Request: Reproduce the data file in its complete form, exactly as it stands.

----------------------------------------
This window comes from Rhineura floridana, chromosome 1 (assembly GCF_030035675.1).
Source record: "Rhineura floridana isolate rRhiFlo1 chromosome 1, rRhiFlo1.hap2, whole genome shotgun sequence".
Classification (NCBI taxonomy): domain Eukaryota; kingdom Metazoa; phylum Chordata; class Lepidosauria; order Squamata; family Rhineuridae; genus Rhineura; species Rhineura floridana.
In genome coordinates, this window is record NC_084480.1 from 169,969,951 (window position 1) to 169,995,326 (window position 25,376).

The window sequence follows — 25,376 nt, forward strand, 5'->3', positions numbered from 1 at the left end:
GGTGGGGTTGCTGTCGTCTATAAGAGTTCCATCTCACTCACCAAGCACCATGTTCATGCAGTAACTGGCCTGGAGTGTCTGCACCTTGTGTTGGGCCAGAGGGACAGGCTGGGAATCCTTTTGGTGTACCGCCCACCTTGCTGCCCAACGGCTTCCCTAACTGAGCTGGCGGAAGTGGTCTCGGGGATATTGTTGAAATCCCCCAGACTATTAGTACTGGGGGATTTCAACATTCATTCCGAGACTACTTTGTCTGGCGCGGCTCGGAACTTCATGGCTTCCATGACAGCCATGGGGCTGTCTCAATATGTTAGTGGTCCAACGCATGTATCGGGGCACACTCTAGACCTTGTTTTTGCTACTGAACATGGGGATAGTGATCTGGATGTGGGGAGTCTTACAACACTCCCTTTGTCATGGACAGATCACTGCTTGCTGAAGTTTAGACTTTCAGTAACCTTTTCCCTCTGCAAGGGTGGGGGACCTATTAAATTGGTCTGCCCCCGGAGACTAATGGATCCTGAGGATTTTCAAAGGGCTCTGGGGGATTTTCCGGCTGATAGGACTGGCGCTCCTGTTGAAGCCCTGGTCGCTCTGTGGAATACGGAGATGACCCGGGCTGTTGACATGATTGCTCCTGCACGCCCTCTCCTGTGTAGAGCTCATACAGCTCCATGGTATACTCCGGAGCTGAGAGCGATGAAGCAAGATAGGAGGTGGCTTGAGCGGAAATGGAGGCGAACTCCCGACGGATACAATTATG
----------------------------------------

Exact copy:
This window comes from Rhineura floridana, chromosome 1 (assembly GCF_030035675.1).
Source record: "Rhineura floridana isolate rRhiFlo1 chromosome 1, rRhiFlo1.hap2, whole genome shotgun sequence".
Classification (NCBI taxonomy): domain Eukaryota; kingdom Metazoa; phylum Chordata; class Lepidosauria; order Squamata; family Rhineuridae; genus Rhineura; species Rhineura floridana.
In genome coordinates, this window is record NC_084480.1 from 169,969,951 (window position 1) to 169,995,326 (window position 25,376).

The window sequence follows — 25,376 nt, forward strand, 5'->3', positions numbered from 1 at the left end:
GGTGGGGTTGCTGTCGTCTATAAGAGTTCCATCTCACTCACCAAGCACCATGTTCATGCAGTAACTGGCCTGGAGTGTCTGCACCTTGTGTTGGGCCAGAGGGACAGGCTGGGAATCCTTTTGGTGTACCGCCCACCTTGCTGCCCAACGGCTTCCCTAACTGAGCTGGCGGAAGTGGTCTCGGGGATATTGTTGAAATCCCCCAGACTATTAGTACTGGGGGATTTCAACATTCATTCCGAGACTACTTTGTCTGGCGCGGCTCGGAACTTCATGGCTTCCATGACAGCCATGGGGCTGTCTCAATATGTTAGTGGTCCAACGCATGTATCGGGGCACACTCTAGACCTTGTTTTTGCTACTGAACATGGGGATAGTGATCTGGATGTGGGGAGTCTTACAACACTCCCTTTGTCATGGACAGATCACTGCTTGCTGAAGTTTAGACTTTCAGTAACCTTTTCCCTCTGCAAGGGTGGGGGACCTATTAAATTGGTCTGCCCCCGGAGACTAATGGATCCTGAGGATTTTCAAAGGGCTCTGGGGGATTTTCCGGCTGATAGGACTGGCGCTCCTGTTGAAGCCCTGGTCGCTCTGTGGAATACGGAGATGACCCGGGCTGTTGACATGATTGCTCCTGCACGCCCTCTCCTGTGTAGAGCTCATACAGCTCCATGGTATACTCCGGAGCTGAGAGCGATGAAGCAAGATAGGAGGTGGCTTGAGCGGAAATGGAGGCGAACTCCCGACGGATACAATTATG